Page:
Moving your data
While SanDisk sells an SSD conversion kit for $35, which includes a USB 3.0 to SATA 6.0 cable and some installation software, I recommend a different route when it comes to moving your data from your old disk to the new.
StarTech's Portable eSATA USB to SATA Standalone HDD Hard Drive Duplicator Dock HDD makes drive duplication a fast, no-brainer process; it's all hardware based. You plug your old drive into one end of a SATA dock and the new SSD into the other end and hit "start." That's it. There's no software, no muss and no fuss. The device sells for $69 .
You can also duplicate your drive by using the SanDisk conversion kit to move data via the USB 3.0 port, but it's far slower than going the StarTech route.
Lucas Mearian covers storage, disaster recovery and business continuity, financial services infrastructure and health care IT for Computerworld. Follow Lucas on Twitter at @lucasmearian or subscribe to Lucas's RSS feed. His e-mail address is firstname.lastname@example.org.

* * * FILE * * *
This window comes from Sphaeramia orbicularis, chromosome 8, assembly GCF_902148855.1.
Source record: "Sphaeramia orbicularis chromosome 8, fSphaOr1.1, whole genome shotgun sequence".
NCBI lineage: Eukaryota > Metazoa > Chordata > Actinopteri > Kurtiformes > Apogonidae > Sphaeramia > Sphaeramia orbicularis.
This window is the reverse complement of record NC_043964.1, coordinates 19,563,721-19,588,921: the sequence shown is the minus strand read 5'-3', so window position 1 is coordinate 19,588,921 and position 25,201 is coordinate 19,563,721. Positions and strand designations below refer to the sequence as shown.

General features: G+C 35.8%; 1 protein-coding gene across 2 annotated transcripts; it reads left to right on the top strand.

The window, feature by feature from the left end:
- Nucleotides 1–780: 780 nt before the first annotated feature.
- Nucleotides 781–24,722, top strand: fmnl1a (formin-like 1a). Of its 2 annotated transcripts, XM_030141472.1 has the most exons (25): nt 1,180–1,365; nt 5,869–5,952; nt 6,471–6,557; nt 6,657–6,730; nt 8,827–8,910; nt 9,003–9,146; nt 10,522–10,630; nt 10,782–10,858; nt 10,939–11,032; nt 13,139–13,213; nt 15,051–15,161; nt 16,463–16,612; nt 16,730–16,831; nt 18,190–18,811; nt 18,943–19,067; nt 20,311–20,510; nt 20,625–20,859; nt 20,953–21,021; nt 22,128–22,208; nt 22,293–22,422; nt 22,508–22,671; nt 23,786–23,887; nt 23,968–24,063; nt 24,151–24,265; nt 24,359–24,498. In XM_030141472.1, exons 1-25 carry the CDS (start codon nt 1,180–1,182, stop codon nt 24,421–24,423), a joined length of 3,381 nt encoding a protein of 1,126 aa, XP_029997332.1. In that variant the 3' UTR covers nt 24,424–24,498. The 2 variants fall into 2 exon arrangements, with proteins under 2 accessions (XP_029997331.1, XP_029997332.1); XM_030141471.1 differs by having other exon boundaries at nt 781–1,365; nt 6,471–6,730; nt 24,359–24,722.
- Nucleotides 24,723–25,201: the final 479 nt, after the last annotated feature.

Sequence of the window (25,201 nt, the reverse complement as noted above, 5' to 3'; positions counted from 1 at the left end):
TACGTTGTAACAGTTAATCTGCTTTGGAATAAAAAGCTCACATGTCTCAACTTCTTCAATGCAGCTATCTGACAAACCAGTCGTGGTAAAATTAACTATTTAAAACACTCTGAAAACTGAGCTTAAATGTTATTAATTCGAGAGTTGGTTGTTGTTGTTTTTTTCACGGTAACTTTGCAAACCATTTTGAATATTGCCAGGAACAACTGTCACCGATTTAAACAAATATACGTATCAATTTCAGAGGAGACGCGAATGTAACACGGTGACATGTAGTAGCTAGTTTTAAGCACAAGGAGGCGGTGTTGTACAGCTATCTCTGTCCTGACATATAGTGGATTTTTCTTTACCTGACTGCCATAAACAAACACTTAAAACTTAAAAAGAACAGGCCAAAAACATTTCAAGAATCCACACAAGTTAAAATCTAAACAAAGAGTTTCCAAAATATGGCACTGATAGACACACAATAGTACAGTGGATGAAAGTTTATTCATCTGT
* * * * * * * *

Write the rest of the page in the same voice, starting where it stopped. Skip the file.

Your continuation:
Read more about ssd in Computerworld's SSD Topic Center.
This story, "SanDisk Ultra Plus SSD review: Fast and inexpensive" was originally published by Computerworld.
New research finds that, contrary to popular belief, restructuring software code to be more...
Easier than Amazon's Mobile SDK and more complete than Google's Firebase, Azure Mobile Services has...
Linux is enabling hardware and software vendors to create new markets. Here are some of the major...
These cloud management tools let you work across multiple cloud services, giving you more flexibility...
VMware says the lawsuit is without merit
But many of the benefits offered by self-driving cars won't appear for decades, says research from...
Airbnb is known for its home rental services, but check out its tool for opening data warehouses